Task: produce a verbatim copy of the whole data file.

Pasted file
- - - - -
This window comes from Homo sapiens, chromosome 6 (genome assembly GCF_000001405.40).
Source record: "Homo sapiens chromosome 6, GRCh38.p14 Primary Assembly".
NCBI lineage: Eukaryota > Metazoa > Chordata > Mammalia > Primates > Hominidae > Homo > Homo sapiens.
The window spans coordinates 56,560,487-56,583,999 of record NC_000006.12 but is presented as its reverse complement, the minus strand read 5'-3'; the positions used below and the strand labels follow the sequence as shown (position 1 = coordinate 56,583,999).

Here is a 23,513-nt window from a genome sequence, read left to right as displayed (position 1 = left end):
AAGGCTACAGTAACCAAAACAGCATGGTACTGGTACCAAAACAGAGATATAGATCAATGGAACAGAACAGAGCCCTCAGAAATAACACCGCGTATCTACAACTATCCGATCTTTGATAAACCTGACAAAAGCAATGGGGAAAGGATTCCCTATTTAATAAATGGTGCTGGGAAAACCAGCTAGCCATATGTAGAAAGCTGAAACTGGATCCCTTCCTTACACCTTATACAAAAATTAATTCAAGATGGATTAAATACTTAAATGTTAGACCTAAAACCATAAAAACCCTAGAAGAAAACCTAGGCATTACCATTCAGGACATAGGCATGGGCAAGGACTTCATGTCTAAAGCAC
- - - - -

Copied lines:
This window comes from Homo sapiens, chromosome 6 (genome assembly GCF_000001405.40).
Source record: "Homo sapiens chromosome 6, GRCh38.p14 Primary Assembly".
NCBI lineage: Eukaryota > Metazoa > Chordata > Mammalia > Primates > Hominidae > Homo > Homo sapiens.
The window spans coordinates 56,560,487-56,583,999 of record NC_000006.12 but is presented as its reverse complement, the minus strand read 5'-3'; the positions used below and the strand labels follow the sequence as shown (position 1 = coordinate 56,583,999).

Here is a 23,513-nt window from a genome sequence, read left to right as displayed (position 1 = left end):
AAGGCTACAGTAACCAAAACAGCATGGTACTGGTACCAAAACAGAGATATAGATCAATGGAACAGAACAGAGCCCTCAGAAATAACACCGCGTATCTACAACTATCCGATCTTTGATAAACCTGACAAAAGCAATGGGGAAAGGATTCCCTATTTAATAAATGGTGCTGGGAAAACCAGCTAGCCATATGTAGAAAGCTGAAACTGGATCCCTTCCTTACACCTTATACAAAAATTAATTCAAGATGGATTAAATACTTAAATGTTAGACCTAAAACCATAAAAACCCTAGAAGAAAACCTAGGCATTACCATTCAGGACATAGGCATGGGCAAGGACTTCATGTCTAAAGCAC